Management

The only power is future power

There’s a podcaster named Justin Robert Young who hosts a show I listen to called Politics Politics Politics or PX3 for short.  One of his favorite sayings is “all power is future power” and while he is talking about the realm of politics it applies to other things as well.  It can apply to relationships with friends and significant others, it can apply to parenting with your children, it can apply to almost every situation in life, but what I want to focus on is how it applies to business and employees.

What is future power?

When a manager tells an employee to do something they do it because they know that manager has the power to give orders.  They don’t follow orders blindly out of God like devotion, but because the manager has the power to punish or fire them.  Now imagine that suddenly all that power is taken away from that manager but they are still expected to give orders, maybe some employees would follow the order but if there are no consequences for not following orders then some will just not listen. 

This is a basic example of future power, you only have power if it can be enforced.  Now there are lesser ways to lose future power where you still have authority but your employees don’t believe everything you say, and that is the most prevalent form of loss of future power.

Some Examples

Example#1

Manager: I need you to go from producing 70 widgets per hour to producing 100 widgets per hour, it’s vitally important.

Effect: The employees start working hard and are meeting the 100 widgets per hour goal.

Two weeks later

Manager: I’m requiring everyone to take this training course that will take an hour and a half every week for the next five weeks, but once you’ve all finished we’ll be the first to have everyone certified in a non-job critical skill.

Conclusion: The employees will think that the “very important” 100 widgets per hour was a lie because it could be delayed for non-mission critical training.  The result is employees will not take future important orders as seriously.


Example#2

Manager: Ok everyone over the last few months we’ve added a lot of new customers and while that’s great, it does mean I have to take our order processing from 35 per hour to 45 per hour.  I know I’m asking a lot but we’ve all got to work harder and stay focused until we can hire and train more people to help take the burden off you.  Thanks for your continuing hard work.

Effect: The employees work harder and meet or even surpass the new 45 per hour goal.

The following week

Manager: I’m instituting daily team building games to bring teams together and boost morale.  Everyone is required to participate.

Conclusion: Once again the manager has undermined their previous statement by wasting employee time on unnecessary things after telling them how important every minute was.  The result is employees will not take future important orders as seriously.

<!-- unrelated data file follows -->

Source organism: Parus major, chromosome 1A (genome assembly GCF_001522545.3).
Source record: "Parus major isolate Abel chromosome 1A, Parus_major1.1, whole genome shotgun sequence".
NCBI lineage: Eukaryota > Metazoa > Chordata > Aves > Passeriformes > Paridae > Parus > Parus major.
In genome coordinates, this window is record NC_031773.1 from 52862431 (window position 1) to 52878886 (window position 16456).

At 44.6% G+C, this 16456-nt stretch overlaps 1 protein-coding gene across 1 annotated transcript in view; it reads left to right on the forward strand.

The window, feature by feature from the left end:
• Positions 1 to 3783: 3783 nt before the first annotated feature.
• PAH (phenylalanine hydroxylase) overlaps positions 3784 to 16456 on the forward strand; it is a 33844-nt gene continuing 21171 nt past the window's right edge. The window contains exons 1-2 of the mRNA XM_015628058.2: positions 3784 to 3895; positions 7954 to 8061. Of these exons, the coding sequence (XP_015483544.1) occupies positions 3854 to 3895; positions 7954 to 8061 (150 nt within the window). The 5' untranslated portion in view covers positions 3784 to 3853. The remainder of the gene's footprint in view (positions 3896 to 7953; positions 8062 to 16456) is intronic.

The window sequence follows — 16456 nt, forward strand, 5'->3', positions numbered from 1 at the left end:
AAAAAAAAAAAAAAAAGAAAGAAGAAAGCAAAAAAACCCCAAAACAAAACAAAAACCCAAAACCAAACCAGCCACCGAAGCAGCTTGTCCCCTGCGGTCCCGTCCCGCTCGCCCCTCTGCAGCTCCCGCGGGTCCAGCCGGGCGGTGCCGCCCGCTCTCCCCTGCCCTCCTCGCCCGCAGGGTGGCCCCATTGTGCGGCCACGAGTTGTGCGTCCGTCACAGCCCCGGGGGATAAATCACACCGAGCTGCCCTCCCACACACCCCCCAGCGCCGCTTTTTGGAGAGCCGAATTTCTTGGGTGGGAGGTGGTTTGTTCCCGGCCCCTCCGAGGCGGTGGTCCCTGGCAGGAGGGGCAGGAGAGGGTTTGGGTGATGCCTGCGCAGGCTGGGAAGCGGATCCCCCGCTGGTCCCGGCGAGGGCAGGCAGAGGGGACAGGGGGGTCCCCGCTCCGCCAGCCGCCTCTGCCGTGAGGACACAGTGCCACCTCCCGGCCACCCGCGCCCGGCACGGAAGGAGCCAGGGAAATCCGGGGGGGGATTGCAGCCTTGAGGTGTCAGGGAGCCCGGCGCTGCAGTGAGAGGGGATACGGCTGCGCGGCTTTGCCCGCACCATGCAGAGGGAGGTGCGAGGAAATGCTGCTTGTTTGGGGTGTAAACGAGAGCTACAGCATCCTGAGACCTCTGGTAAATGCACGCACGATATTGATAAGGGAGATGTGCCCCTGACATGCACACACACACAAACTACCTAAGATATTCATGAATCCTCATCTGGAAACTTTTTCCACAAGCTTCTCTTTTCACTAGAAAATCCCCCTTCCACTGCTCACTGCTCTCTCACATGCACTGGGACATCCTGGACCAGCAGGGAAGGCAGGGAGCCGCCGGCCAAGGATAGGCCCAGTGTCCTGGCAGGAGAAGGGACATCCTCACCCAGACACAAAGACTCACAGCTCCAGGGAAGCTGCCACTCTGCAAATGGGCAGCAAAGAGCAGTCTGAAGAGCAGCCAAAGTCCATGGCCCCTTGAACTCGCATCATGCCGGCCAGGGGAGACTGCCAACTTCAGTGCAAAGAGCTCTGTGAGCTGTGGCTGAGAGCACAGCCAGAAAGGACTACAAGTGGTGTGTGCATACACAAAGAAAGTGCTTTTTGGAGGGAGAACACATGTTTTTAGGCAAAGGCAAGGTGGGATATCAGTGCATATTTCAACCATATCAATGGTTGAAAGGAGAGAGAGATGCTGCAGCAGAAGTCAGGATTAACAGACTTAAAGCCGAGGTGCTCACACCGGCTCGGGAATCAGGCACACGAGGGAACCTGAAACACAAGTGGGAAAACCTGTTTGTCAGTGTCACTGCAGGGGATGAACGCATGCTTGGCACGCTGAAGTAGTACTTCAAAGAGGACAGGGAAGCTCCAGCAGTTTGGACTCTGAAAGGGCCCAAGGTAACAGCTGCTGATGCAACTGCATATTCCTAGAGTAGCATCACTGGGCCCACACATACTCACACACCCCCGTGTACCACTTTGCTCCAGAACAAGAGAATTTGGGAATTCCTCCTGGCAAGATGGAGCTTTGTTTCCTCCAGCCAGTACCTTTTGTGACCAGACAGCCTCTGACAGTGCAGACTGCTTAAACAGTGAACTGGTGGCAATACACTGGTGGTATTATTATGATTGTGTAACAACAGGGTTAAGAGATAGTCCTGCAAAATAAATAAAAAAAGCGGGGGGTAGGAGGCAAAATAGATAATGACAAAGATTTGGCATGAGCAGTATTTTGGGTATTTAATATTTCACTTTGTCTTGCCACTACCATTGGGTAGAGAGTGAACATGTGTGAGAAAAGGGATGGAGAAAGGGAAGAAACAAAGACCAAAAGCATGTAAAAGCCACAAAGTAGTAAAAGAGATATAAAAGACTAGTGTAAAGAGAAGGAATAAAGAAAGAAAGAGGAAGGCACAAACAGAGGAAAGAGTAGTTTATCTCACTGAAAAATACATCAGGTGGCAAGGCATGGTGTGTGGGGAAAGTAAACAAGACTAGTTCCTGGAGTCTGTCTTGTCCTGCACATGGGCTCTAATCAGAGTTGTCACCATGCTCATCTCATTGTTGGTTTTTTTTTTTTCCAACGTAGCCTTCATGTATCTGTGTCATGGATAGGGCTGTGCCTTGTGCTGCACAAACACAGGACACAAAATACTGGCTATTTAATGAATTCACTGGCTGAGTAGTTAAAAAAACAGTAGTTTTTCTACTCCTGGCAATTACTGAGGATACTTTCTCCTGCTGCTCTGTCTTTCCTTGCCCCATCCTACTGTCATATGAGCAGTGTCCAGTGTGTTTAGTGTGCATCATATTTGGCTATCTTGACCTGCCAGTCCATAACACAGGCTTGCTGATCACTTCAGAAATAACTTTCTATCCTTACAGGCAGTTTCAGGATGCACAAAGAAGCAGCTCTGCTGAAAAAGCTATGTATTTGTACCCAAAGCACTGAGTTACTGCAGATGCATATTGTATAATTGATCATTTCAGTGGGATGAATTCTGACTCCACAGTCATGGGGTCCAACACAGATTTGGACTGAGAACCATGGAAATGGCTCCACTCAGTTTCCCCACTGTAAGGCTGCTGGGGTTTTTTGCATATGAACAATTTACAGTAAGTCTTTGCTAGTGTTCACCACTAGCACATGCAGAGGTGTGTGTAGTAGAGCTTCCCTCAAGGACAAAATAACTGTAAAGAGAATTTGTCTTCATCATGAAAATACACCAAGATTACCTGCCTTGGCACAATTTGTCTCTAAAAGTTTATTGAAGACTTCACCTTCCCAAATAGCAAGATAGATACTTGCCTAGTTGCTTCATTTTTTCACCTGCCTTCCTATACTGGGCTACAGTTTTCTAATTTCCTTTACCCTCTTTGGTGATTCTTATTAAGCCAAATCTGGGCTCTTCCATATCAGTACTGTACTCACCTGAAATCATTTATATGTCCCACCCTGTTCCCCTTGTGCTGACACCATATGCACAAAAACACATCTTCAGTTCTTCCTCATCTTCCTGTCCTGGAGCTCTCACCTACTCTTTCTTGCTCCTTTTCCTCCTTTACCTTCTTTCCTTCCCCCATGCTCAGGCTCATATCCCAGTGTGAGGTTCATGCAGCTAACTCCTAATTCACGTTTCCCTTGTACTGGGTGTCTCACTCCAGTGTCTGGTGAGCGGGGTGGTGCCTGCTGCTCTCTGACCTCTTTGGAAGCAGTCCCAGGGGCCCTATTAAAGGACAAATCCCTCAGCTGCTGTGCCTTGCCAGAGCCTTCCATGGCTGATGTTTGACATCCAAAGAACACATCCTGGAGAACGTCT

How to avoid losing future power.

Obviously the examples above were very general, but just think about a time a manager has undermined something they’ve said and how that made you think about them after that.  Did you start to second guess them?  Did you roll your eyes the next time they said something was vitally important?  They lost future power with you, you no longer took them as seriously as they wanted you to.

So how do you avoid this?  Before you say something to your employees, think about what you’ve said before then and how what you are going to say will undermine your previous statements.  Let’s look at example #1.

The manager increases the quota by 30 per hour stating that it’s vitally important.  Two weeks later the manager is getting ready to announce non-mission critical training.  What the manager should have done was stop and ask them self “how could this undermine me?”  A manager should always be asking how will this decision will hurt my future power?

If the manager in example #1 had stopped and asked themselves this question they could have realized that two weeks prior they said how important the 30 widgets per hour increase was and that since the training wasn’t mandated by corporate they would be seen as lying about the importance of the 30 widget per hour increase.

The proper response would have then been to put the training on hold and then wait for the rush that necessitated the 30 per hour increase to pass, or hire more employees to compensate.  Only then should they have instituted the training.  If this approach had been taken then it would not have undermined the managers future power.  And while some employees wouldn’t be happy about the training, they wouldn’t think less of the manager for instituting it, and they might take it a little more seriously since they wouldn’t be thinking about how much time they are losing during the training instead of paying attention and actually learning something.

Conclusion

Management isn’t easy, and you’re never going to make everyone happy.  A good manager should do what they can to make employees happy but do everything they can to keep their future power with their employees.

An employee who trusts what their manager says to be true will be more likely not to only trust the manager but work harder for them because they know when they say something they mean it.  As long as your employees trust what you say you generally will have more happy, hardworking, and loyal employees.

So once again

The only power is future power.

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